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Latest argument: portables
The School Board adds to the brew whether portable classrooms should count.
By JEFFREY S. SOLOCHEK, Times Staff Writer
Published October 27, 2007
LAND O'LAKES - The County Commission and School Board have a Feb. 1 deadline to work out a plan that ensures Pasco has enough school seats for the children who come from future home developments.
Every time the staff comes close to an agreement, though, a new wrinkle emerges that causes a divide.
First, it was concerns about how the school district buys land for construction. Next, it was a dispute over who pays for road improvements outside new schools. Neither of those issues, which some would argue have little to do with the matter at hand, are completely resolved.
But now there's a new area to argue over - portable classrooms, and whether they should count when evaluating a school's capacity.
The county attorney's office says they should.
In an Oct. 22 memo to commissioners, the county's top lawyers suggest that, when counting the number of available seats in each school, portable classrooms should be part of the equation. They go so far as to accuse the school district of hiding capacity by recommending levels of service without including portables.
If portables are not counted, senior assistant county attorney Elizabeth Blair wrote, the school district could create a de facto moratorium on future home construction in certain areas.
Not surprisingly, school district officials reject the county attorney's line of reasoning.
In an memo to the School Board on Wednesday, assistant superintendent Ray Gadd called the county's analysis "unexpected, misguided and detrimental to the education of children." As for the notion that the district is hiding its true capacity, Gadd offered two words: "absolute nonsense."
Board chairwoman Marge Whaley agreed.
"The state punishes us for portables, and they want us to get rid of them. That is the goal, and it's our goal as well," Whaley said. "Portables are named portables because they're moved around for situations you can't avoid. They are not in our plans for permanent schools."
Some county commissioners took a similar position.
Commissioner Pat Mulieri, a retired college professor, said teaching in portables "is not pleasant," and she did not expect many parents would want their children stuck in them with no end in sight. Including portables in the definition of school capacity would make their removal less likely, Mulieri said.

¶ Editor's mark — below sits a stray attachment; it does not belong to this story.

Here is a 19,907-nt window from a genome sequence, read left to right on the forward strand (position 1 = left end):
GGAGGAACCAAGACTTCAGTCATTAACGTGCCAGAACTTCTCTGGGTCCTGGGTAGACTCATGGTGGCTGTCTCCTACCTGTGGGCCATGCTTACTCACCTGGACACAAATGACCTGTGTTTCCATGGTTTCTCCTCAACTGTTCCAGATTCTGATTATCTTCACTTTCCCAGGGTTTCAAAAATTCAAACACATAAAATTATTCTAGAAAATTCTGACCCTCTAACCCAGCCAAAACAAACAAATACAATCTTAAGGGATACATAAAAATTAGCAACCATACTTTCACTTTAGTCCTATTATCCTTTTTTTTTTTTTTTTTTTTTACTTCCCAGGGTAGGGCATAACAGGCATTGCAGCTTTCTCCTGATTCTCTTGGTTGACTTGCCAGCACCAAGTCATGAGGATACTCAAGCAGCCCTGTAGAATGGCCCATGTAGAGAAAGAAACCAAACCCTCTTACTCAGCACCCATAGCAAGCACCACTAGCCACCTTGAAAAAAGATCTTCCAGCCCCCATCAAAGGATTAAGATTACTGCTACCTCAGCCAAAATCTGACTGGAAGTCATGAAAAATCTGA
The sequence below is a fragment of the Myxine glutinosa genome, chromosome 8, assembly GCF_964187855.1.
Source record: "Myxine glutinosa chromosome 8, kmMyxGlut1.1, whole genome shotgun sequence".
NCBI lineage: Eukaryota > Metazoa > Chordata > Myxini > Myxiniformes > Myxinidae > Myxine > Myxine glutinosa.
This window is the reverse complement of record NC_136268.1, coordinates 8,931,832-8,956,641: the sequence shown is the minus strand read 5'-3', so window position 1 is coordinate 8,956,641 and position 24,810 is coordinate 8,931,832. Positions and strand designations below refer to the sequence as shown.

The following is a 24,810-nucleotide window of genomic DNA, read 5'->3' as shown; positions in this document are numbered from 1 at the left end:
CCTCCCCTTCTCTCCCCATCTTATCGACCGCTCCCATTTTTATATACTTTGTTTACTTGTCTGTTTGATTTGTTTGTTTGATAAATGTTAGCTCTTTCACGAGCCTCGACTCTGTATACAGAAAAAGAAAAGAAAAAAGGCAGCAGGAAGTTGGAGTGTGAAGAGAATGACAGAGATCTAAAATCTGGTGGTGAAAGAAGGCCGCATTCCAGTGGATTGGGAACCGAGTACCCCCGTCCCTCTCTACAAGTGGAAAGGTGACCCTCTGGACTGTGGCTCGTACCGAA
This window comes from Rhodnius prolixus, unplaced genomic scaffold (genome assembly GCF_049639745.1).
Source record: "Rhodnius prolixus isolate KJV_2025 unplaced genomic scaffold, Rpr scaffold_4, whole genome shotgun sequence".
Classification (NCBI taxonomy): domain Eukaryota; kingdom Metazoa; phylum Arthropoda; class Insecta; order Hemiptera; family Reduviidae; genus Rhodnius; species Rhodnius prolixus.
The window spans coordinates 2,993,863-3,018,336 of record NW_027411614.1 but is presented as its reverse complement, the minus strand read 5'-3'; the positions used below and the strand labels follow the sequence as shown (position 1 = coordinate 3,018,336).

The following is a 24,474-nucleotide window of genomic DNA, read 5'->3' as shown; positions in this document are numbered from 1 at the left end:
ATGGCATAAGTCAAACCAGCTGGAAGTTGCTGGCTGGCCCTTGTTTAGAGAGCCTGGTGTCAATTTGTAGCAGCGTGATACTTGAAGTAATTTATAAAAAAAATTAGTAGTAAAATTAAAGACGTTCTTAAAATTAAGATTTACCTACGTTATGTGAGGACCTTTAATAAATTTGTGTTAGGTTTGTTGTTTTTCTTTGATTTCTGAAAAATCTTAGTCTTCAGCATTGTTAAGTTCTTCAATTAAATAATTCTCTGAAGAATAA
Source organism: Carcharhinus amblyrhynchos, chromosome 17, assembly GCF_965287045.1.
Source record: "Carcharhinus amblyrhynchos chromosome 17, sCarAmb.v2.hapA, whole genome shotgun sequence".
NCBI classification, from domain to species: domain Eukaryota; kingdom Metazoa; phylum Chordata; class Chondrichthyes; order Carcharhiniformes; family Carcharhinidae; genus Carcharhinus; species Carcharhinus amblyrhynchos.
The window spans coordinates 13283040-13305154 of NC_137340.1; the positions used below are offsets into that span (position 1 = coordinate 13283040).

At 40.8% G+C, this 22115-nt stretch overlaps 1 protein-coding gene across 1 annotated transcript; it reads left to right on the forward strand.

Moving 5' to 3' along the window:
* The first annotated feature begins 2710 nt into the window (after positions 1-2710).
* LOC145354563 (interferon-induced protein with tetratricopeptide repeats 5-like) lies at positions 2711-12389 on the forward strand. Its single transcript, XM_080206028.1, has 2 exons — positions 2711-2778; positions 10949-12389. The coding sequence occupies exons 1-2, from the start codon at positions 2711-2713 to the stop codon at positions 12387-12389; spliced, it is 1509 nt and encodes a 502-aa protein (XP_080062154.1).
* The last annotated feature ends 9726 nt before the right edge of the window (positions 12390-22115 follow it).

"It's important to look at how we can meet concurrency standards, but I don't think portables should be in the mix," she said.
Commission chairwoman Ann Hildebrand equated including portables in the classroom count to "giving them a key to have portables forever."
"I would prefer that they don't have them," Hildebrand said, noting that voters supported an increased sales tax specifically to build new schools to replace portables.
Yet she wondered how the school district, which continues to see enrollment rise, can afford to eliminate all the portables. She wasn't certain how the issue of capacity and concurrency would play out, so the agreement doesn't halt development in its tracks.
One thing was certain to Hildebrand, though: It's time to make some decisions.
"My concern is that we're not there yet, and we have time slipping away from us pretty quickly," she said. "Our staffs have had the back and forth. Now it's going to be between the 10 elected officials."
Whaley suggested that the two boards might want to tell their lawyers to stop talking, to give themselves some time to hash out the issues.
"As 10 adults we should be able to settle this," she said. "We're all concerned about kids, and we need to reach common ground here."
Board member Frank Parker had his doubts. If county leaders want to include portables in the level of service, even for a temporary time frame, they're out of sync with the state Department of Education, making it hard to agree, he said.
Further, Parker said, the county staff keeps changing the tone of the discussion.
"I don't think it looks promising to this point," he said. "It's kind of hard to hit a moving target. ... We're going backward very rapidly and the clock is ticking. We have to sit down face to face."
That joint meeting is scheduled for 10 a.m. Tuesday.
Jeffrey S. Solochek can be reached at email@example.com or 813 909-4614. For more education news, visit the Gradebook at blogs.tampabay.com/schools.